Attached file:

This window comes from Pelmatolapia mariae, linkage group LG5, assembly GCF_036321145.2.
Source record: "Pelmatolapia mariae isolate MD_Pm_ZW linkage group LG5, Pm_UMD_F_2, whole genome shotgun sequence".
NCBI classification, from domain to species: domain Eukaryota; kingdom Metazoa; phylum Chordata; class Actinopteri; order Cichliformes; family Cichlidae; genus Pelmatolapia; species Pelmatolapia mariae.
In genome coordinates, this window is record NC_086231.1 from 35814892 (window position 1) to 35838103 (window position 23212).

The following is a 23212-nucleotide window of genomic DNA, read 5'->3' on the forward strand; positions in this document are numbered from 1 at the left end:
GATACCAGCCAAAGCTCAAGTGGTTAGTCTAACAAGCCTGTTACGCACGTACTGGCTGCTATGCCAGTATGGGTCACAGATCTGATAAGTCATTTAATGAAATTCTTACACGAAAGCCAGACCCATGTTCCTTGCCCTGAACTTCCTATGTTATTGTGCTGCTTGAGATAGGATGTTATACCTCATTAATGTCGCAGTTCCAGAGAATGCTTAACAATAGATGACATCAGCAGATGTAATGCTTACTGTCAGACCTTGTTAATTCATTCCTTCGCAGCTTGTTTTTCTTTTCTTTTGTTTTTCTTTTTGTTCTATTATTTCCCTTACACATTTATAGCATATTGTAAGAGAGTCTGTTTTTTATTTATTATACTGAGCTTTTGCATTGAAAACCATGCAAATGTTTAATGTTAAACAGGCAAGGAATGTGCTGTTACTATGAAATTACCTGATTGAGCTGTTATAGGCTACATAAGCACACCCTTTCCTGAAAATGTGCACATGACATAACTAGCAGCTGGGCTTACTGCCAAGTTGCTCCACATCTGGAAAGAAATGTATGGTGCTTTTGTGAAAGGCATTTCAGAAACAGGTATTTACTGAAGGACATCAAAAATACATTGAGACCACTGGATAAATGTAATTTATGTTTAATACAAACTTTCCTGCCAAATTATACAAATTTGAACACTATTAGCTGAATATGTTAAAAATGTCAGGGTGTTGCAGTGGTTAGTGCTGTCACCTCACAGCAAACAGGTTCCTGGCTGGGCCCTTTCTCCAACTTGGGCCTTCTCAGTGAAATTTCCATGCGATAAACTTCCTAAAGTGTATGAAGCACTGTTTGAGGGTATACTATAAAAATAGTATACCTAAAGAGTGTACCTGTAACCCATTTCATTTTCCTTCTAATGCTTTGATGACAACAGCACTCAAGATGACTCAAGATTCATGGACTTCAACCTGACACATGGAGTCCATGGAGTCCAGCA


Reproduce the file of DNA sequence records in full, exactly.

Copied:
This window comes from Pelmatolapia mariae, linkage group LG5, assembly GCF_036321145.2.
Source record: "Pelmatolapia mariae isolate MD_Pm_ZW linkage group LG5, Pm_UMD_F_2, whole genome shotgun sequence".
NCBI classification, from domain to species: domain Eukaryota; kingdom Metazoa; phylum Chordata; class Actinopteri; order Cichliformes; family Cichlidae; genus Pelmatolapia; species Pelmatolapia mariae.
In genome coordinates, this window is record NC_086231.1 from 35814892 (window position 1) to 35838103 (window position 23212).

The following is a 23212-nucleotide window of genomic DNA, read 5'->3' on the forward strand; positions in this document are numbered from 1 at the left end:
GATACCAGCCAAAGCTCAAGTGGTTAGTCTAACAAGCCTGTTACGCACGTACTGGCTGCTATGCCAGTATGGGTCACAGATCTGATAAGTCATTTAATGAAATTCTTACACGAAAGCCAGACCCATGTTCCTTGCCCTGAACTTCCTATGTTATTGTGCTGCTTGAGATAGGATGTTATACCTCATTAATGTCGCAGTTCCAGAGAATGCTTAACAATAGATGACATCAGCAGATGTAATGCTTACTGTCAGACCTTGTTAATTCATTCCTTCGCAGCTTGTTTTTCTTTTCTTTTGTTTTTCTTTTTGTTCTATTATTTCCCTTACACATTTATAGCATATTGTAAGAGAGTCTGTTTTTTATTTATTATACTGAGCTTTTGCATTGAAAACCATGCAAATGTTTAATGTTAAACAGGCAAGGAATGTGCTGTTACTATGAAATTACCTGATTGAGCTGTTATAGGCTACATAAGCACACCCTTTCCTGAAAATGTGCACATGACATAACTAGCAGCTGGGCTTACTGCCAAGTTGCTCCACATCTGGAAAGAAATGTATGGTGCTTTTGTGAAAGGCATTTCAGAAACAGGTATTTACTGAAGGACATCAAAAATACATTGAGACCACTGGATAAATGTAATTTATGTTTAATACAAACTTTCCTGCCAAATTATACAAATTTGAACACTATTAGCTGAATATGTTAAAAATGTCAGGGTGTTGCAGTGGTTAGTGCTGTCACCTCACAGCAAACAGGTTCCTGGCTGGGCCCTTTCTCCAACTTGGGCCTTCTCAGTGAAATTTCCATGCGATAAACTTCCTAAAGTGTATGAAGCACTGTTTGAGGGTATACTATAAAAATAGTATACCTAAAGAGTGTACCTGTAACCCATTTCATTTTCCTTCTAATGCTTTGATGACAACAGCACTCAAGATGACTCAAGATTCATGGACTTCAACCTGACACATGGAGTCCATGGAGTCCAGCA